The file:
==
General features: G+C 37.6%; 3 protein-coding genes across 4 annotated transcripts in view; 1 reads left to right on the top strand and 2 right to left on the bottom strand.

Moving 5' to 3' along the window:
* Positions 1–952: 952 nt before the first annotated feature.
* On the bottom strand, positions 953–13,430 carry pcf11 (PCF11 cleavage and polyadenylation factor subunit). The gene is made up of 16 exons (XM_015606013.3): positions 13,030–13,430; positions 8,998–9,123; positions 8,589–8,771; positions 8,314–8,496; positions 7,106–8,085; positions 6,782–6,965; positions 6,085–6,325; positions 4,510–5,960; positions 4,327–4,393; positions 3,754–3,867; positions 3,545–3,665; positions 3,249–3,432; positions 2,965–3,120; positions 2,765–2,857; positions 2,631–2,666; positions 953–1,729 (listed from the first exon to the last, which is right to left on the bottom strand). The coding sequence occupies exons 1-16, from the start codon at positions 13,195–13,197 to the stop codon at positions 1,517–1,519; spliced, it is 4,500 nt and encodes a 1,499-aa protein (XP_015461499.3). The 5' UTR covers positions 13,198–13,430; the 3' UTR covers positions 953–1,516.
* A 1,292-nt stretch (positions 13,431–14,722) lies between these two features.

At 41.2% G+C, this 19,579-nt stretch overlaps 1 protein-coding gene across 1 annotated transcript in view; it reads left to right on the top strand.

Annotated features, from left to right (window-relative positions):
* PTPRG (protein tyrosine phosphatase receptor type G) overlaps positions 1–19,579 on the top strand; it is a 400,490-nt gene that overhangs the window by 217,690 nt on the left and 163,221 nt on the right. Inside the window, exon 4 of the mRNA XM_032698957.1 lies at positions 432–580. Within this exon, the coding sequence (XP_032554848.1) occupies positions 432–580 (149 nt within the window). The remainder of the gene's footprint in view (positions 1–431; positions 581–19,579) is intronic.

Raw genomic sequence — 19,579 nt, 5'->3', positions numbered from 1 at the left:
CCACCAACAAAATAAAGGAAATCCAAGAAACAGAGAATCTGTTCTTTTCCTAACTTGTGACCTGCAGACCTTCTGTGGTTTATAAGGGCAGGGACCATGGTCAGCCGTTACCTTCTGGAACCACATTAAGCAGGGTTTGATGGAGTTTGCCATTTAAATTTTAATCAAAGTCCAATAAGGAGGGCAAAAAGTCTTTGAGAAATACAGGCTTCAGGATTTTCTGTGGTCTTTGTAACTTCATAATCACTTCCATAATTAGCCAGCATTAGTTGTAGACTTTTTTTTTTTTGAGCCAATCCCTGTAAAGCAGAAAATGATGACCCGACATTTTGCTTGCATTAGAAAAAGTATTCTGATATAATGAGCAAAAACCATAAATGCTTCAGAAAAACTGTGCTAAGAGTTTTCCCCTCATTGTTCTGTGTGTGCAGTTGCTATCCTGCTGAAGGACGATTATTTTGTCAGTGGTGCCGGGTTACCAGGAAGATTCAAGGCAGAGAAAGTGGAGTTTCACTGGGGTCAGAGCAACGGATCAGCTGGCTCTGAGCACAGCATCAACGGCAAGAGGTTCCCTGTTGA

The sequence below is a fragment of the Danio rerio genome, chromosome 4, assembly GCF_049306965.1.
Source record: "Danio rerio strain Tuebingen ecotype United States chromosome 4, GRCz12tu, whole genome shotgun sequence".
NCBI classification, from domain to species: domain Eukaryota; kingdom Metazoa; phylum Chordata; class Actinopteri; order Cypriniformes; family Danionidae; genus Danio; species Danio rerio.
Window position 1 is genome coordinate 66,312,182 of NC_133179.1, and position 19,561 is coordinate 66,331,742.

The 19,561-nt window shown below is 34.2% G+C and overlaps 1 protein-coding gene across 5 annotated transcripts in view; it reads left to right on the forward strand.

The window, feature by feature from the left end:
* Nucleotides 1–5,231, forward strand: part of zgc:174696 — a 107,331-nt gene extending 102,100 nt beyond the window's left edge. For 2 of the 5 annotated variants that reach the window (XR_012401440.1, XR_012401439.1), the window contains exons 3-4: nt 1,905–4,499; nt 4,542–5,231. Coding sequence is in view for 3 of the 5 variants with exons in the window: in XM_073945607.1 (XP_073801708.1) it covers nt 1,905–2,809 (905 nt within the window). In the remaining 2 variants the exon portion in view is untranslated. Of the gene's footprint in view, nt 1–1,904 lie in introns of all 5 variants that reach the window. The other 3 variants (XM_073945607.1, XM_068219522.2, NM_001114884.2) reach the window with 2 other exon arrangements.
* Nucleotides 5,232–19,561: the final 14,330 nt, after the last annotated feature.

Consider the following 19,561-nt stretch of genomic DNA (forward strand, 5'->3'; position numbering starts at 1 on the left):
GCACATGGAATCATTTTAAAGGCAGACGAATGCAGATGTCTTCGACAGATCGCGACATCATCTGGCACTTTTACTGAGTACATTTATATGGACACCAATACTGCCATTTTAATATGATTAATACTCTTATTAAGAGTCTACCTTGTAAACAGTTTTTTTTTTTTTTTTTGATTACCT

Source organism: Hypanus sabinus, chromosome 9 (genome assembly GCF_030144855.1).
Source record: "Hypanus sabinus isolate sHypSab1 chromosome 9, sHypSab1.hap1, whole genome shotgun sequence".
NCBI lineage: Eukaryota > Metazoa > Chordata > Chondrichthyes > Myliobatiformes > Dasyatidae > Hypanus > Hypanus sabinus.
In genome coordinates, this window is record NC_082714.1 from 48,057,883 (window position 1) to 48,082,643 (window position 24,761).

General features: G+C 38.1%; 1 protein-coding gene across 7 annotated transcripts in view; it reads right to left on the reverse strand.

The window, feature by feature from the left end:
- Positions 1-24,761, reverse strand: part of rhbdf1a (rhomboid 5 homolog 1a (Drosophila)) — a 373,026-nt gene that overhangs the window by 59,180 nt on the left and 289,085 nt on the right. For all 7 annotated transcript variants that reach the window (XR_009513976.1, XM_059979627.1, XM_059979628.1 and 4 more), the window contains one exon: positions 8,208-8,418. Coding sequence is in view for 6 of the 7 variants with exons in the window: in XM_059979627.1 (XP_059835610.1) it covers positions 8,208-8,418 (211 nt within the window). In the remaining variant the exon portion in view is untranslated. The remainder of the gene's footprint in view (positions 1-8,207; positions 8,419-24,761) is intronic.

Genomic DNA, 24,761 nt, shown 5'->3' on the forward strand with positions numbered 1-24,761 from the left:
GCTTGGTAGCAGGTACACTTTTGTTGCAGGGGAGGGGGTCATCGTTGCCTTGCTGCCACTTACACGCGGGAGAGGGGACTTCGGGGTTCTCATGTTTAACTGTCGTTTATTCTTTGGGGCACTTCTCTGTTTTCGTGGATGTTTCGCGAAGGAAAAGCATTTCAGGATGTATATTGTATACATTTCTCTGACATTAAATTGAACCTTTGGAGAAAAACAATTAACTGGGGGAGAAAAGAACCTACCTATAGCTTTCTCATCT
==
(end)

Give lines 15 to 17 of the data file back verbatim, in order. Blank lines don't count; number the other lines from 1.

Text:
The 19,561-nt window shown below is 34.2% G+C and overlaps 1 protein-coding gene across 5 annotated transcripts in view; it reads left to right on the forward strand.

The window, feature by feature from the left end:
* Nucleotides 1–5,231, forward strand: part of zgc:174696 — a 107,331-nt gene extending 102,100 nt beyond the window's left edge. For 2 of the 5 annotated variants that reach the window (XR_012401440.1, XR_012401439.1), the window contains exons 3-4: nt 1,905–4,499; nt 4,542–5,231. Coding sequence is in view for 3 of the 5 variants with exons in the window: in XM_073945607.1 (XP_073801708.1) it covers nt 1,905–2,809 (905 nt within the window). In the remaining 2 variants the exon portion in view is untranslated. Of the gene's footprint in view, nt 1–1,904 lie in introns of all 5 variants that reach the window. The other 3 variants (XM_073945607.1, XM_068219522.2, NM_001114884.2) reach the window with 2 other exon arrangements.